Being a new employee can be a not-so-easy task for people. Don't be part of the standard. Just because everyone else on your team does not give new people a chance doesn't mean you have to follow suit. Be the leader. Take a risk, and give people guidance and direction. Someone was nice enough to give you an opportunity at some point. We need to be more encouraging to one another rather than discouraging.

On the flip side, being told no helps those who know how to accept no as an answer. No simply means "not now." It also means the person isn't the right individual to assist you. The word "no" helps you move someone out of your way so you can get to the right person.

For some, no is a showstopper. They take it to mean that it can't be done at all. If you have a God-given vision for something in your life, only you yourself can stop it. God gives us the vision and blueprint to perform the actions needed to bring forth what He has for us. If you do not follow the design, you cannot blame anyone but yourself. The right people will be there for you once the time is right. See the vision through. Make your connections. Build your relationships and, most importantly, share. Do not be the person with your hand out all the time. People will remember that about you. Success is not a hobby. It's a lifestyle.

When I was a child, my dad always talked to me about starting my own business. In that business, he wanted a do-nothing office in the building. He would say, "When people ask you what that office is for, you will say, 'That's my dad's do-nothing office.' When they ask you what I do in there, you will say, 'Nothing.'"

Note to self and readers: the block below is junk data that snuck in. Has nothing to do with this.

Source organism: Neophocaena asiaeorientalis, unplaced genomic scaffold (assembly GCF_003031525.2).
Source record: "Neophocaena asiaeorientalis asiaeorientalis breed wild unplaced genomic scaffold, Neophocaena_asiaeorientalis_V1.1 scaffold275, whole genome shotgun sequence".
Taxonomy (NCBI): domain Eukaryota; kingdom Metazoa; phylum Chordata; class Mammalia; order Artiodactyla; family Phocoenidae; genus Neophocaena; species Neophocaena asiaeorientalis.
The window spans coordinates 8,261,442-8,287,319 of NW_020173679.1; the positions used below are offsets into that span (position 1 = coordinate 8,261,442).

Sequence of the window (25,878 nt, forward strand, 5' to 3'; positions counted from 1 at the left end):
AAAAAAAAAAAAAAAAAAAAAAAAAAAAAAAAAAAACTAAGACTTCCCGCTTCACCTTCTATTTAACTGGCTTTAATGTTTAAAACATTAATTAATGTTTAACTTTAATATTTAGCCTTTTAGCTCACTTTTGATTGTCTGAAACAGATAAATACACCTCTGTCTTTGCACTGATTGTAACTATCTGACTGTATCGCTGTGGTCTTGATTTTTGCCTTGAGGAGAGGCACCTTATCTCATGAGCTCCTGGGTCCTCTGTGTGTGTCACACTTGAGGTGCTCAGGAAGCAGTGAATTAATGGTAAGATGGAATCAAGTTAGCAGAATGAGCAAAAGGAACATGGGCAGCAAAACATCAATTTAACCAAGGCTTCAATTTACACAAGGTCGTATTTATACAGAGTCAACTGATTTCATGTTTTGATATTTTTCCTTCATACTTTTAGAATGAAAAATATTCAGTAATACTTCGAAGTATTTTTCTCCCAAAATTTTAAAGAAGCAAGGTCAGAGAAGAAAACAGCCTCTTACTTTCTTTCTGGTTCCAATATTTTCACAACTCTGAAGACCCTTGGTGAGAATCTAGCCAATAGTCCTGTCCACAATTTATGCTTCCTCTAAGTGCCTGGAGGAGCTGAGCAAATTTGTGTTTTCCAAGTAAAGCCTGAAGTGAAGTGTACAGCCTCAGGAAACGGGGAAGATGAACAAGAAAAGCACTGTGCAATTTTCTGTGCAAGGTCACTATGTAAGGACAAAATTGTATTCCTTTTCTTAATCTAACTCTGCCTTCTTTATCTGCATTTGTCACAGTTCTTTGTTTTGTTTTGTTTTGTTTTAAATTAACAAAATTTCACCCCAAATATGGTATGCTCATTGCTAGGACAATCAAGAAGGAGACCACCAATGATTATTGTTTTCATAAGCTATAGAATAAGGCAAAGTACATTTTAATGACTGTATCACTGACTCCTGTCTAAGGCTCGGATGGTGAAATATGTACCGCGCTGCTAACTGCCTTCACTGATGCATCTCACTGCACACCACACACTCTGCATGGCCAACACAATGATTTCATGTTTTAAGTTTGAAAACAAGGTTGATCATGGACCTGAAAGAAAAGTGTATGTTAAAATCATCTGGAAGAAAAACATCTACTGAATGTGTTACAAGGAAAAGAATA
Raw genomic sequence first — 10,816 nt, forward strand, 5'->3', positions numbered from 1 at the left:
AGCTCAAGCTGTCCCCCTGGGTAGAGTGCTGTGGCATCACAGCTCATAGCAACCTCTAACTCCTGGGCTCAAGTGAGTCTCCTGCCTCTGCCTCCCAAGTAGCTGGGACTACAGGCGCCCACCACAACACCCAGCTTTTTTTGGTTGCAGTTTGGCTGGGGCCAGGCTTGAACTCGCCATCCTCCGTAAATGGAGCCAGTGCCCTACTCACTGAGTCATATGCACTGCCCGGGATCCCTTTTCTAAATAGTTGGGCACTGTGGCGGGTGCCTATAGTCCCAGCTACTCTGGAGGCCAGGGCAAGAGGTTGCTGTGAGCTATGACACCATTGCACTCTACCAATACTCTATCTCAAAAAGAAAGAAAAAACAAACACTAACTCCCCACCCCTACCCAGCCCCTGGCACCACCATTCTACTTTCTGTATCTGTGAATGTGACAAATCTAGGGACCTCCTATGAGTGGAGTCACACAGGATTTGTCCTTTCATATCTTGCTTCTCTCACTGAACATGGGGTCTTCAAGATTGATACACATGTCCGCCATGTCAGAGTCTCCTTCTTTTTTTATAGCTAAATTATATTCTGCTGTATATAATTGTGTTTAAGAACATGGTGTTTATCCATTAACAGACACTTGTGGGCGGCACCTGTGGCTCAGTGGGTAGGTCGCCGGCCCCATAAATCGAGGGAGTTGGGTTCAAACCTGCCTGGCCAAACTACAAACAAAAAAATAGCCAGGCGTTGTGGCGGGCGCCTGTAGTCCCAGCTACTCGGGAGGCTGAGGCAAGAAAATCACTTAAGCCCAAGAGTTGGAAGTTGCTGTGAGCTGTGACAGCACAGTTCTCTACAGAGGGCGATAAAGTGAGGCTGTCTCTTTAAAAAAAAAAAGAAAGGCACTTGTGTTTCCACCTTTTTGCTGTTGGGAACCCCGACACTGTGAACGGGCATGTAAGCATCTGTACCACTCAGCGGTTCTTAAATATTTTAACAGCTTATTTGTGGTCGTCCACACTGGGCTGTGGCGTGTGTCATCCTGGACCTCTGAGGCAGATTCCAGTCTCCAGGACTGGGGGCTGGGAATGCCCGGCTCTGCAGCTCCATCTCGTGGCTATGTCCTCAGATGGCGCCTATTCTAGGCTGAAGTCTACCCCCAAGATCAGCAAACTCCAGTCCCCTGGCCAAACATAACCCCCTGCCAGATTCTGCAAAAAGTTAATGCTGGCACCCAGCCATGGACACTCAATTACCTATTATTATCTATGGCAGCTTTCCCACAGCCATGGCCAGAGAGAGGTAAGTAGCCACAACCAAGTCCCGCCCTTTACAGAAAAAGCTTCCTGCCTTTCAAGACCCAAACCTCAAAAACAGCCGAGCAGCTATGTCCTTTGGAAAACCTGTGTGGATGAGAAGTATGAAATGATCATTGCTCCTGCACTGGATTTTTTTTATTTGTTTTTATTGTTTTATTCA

I haven't started my own business just yet, and I'm not sure that I will. But if I do, I will definitely get my dad his do-nothing office.

Over the years I've created an invisible council that I occasionally tap into to guide me along the way. Some might think it is a bit crazy, weird, or stupid. I, on the other hand, consider it simply genius. I call my invisible council "my board of directors." It includes the Holy Trinity, Glover (Pop), Jessie (Mom), Riddick (my grandparents), Upsher Purnell (my pop -pop), Napoleon Hill, Thich Nhat Hanh, and Eckhart Tolle. Each directs me in different areas of my life via books they have written and lectures they have given. I use their past and present teachings to guide me in decisions I need to make. They provide clarity in circumstances and situations I come across, and they simply act as a helping hand. I also tap into my "other self," as Napoleon Hill calls it.

If you don't have an invisible council, I suggest you start building one of those who have been successful in life and once walked your path, which may not be exact but similar. They have left directions and clues as to how you too can become successful. But it's up to you to do the research.



Growing up my parents provided me with nuggets to carry throughout life. Sometimes I felt like a record was on repeat. As I began experiencing life, I realized my mom and dad was setting me up for success with their words of wisdom. Being young and inexperienced, I thought they didn't know anything, especially when it came to matters of the heart. As the years passed and to date I would hear my parents' voices telling me the following truths I needed as I venture down my life's path.

• Believe in God.

• Say your prayers and have faith that God will provide.

• Choose your friends wisely.

• Not everyone who smiles at you is your friend.

• Everyone who offers you advice is not your friend.

• If you're not certain about something, ask questions.

• Be a leader, not a jerk.

• Nothing is beneath a leader.

• Never look down your nose at people.

• Think before making decisions and speaking.

• Learn from your mistakes as well as from other people's errors.

• Always have more than one way to make money, but stick to your original plan.